Savvy and Alexa were ahead and canoed up to where the trunk still stuck to the edge of the tall river bank. I supposed we could just canoe right under the trunk but the girls looked back at us shaking their heads. When we came closer, I too saw that going under the trunk would not happen as there were numerous scratchy branches in every direction blocking any entrance to the other side of the river. Kirst and I backed our canoe up while Savvy and Alexa untangled themselves from some of the pine branches as they had gotten too close and Alexa had been ensnared while their canoe rocked from the jolt.

“How are we going to get around this?” I asked Kirst, not feeling frightened so much as stumped that the river was still surprising me with its obstacles.

The other side looked just as hopeless with tree branches reaching wide into shallow seaweed filled water. The seaweed alone gave me pause. I could not fall in again there. Seaweed was definitely my achilles heel. But there seemed no other way. This route, though it looked too shallow and narrow had less branches. Kirst and I slowly paddled around the fallen pine and through the thick green seaweed.

Coming out on the other side, it seemed so simple. Oh, that was all it took? It seemed another glaringly obvious metaphor for life. When there is a tree 100 times the size of me laying languidly across the river I am on, blocking what seems to be the only way to the end, what is there to be done? Stop and set up camp on the river bank admitting defeat? Turn and go back two hours upstream? Of course not. Find another way. Get around it somehow and keep going.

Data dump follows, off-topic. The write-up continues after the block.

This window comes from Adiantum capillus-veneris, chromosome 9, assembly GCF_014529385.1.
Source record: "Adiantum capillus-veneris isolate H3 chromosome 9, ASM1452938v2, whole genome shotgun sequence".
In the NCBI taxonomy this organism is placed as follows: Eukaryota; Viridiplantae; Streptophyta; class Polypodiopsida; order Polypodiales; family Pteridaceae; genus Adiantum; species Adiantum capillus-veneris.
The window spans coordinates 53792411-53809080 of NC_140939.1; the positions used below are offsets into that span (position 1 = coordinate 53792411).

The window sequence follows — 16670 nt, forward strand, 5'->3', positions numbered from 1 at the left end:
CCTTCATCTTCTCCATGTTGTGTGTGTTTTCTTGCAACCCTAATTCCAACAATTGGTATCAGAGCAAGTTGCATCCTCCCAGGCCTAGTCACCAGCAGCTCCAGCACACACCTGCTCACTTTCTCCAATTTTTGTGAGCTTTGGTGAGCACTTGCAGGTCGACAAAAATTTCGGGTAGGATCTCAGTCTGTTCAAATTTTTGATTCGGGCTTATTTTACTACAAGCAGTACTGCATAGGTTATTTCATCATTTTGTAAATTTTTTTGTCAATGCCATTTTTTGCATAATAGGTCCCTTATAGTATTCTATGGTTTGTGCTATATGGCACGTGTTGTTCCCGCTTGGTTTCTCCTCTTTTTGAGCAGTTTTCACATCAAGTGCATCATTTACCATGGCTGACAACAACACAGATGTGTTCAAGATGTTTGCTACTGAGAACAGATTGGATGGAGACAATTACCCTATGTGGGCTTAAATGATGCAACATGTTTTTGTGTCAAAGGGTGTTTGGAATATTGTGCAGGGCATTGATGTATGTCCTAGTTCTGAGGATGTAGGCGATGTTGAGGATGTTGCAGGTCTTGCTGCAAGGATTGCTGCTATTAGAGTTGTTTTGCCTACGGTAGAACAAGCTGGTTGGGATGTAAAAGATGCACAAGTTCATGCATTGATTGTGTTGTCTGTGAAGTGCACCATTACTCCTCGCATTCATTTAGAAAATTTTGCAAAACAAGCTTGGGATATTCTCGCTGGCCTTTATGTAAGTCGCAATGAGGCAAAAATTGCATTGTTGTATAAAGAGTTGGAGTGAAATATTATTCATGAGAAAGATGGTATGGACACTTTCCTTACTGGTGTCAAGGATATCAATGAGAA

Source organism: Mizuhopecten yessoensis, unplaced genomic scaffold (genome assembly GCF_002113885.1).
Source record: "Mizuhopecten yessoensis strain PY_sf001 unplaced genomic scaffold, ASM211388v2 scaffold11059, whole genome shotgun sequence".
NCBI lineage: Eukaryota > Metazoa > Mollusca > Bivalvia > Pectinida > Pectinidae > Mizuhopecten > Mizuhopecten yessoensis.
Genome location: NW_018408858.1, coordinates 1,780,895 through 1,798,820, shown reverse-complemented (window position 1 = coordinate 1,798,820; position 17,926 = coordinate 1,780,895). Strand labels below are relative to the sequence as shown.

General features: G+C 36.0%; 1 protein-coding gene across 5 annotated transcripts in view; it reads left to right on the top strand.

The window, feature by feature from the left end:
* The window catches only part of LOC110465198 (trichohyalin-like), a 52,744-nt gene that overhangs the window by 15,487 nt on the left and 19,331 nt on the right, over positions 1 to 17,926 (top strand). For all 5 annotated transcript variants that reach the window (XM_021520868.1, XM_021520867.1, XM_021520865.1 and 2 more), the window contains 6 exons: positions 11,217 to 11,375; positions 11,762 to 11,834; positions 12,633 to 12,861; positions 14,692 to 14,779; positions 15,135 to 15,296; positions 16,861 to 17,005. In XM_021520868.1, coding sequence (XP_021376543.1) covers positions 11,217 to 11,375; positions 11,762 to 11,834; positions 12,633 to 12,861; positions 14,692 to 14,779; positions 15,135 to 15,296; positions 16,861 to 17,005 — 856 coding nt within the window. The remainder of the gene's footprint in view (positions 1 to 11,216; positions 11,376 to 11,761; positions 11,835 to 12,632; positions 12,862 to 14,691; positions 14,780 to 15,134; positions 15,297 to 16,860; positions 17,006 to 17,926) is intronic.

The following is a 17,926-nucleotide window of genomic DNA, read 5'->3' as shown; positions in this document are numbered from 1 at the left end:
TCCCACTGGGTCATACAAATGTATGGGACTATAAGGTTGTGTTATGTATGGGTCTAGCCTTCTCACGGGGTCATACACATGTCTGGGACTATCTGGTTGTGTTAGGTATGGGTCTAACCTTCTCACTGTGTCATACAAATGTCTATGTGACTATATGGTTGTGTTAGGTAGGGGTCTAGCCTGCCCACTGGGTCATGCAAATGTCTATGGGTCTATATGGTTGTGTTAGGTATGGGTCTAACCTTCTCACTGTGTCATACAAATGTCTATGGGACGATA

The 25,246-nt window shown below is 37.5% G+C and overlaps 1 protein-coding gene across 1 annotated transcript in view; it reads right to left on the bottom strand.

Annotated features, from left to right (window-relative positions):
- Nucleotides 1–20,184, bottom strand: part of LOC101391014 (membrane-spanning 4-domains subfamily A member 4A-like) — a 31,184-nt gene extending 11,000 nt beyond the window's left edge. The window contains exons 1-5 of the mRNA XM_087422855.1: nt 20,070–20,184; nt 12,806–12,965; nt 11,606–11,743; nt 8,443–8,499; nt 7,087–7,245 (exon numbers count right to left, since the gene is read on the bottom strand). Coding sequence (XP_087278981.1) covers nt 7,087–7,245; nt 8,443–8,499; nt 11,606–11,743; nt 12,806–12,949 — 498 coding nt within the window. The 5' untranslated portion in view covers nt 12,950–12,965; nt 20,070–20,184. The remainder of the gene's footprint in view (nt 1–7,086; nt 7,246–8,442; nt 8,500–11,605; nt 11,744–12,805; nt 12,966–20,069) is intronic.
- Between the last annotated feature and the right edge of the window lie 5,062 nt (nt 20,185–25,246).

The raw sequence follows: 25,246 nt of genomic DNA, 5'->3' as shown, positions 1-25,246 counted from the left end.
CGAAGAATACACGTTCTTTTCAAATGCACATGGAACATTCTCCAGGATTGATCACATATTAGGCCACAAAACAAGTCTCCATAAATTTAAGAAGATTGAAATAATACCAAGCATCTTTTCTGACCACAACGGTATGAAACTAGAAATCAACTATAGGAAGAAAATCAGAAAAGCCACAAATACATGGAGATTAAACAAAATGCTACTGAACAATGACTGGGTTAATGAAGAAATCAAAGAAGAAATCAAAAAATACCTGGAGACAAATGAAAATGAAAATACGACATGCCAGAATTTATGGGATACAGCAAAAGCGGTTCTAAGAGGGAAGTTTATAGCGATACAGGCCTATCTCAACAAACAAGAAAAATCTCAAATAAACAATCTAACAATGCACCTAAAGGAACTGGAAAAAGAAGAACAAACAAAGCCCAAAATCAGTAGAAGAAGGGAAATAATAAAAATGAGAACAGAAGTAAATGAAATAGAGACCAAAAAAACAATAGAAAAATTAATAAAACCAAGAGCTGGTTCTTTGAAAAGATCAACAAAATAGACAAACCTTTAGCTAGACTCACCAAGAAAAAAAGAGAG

Huh? Interesting. Very, very interesting. I hear ya God and I am listening.

The Au Train though hardly a rapids, or even what I would deem a level 5 on a scale of 1 to 10, still was not effortless. It required much attention, navigation and fluidity from all of us. There were still times we had to push our paddles down hard into the water to slow down our speed so we wouldn’t careen into a fallen log, times when we had to tread slowly and surely through passages full of branches and rocks and more times still that the river split and we simply had to go with our intuition on which split felt like the right one to lead us home.

And through all of this my mind awakened with not only the healing powers of nature, but what a river could stand to teach me about being fearless in the face of adversity, not just in the present moments but in what surely might be troubling times ahead.

I cannot know how many downed tree branches are ahead in my river—my story. I can’t know if they are enormous—seemingly blocking my entire path. Or if they are easily bypassed. Or how much stamina I may need to get around them. Or if I will get wet or lose things, even a part of myself in the process. But I do know that God created rivers so that only so much is visible at any one time. If I knew everything that lay ahead for me on the Au Train, I may not have even gotten in the canoe, but because I saw each winding bend—obstacles and all—a moment at a time, everything felt manageable.

And I get it. I get it all. I fell in the water and I didn’t drown. I lost something and that something really was someone that wasn’t just important to me, but was a part of me, still I press on. I flew and I didn’t get hurt. I saw no way around. But yet…

Three hours from where we started we pulled our canoes out of the Au Train where my car was parked, which was really only a few miles away. We had a package of soaked cookies, cans of beer that were mostly filled with river water, were missing two pairs of sunglasses that now rested at various sandy bottoms of the Au Train, we smelled like Off bug spray and sun-tan lotion and river and we were all still mostly wet with patches of dry (aside from Kirstie).

And just like that we made it to the other side.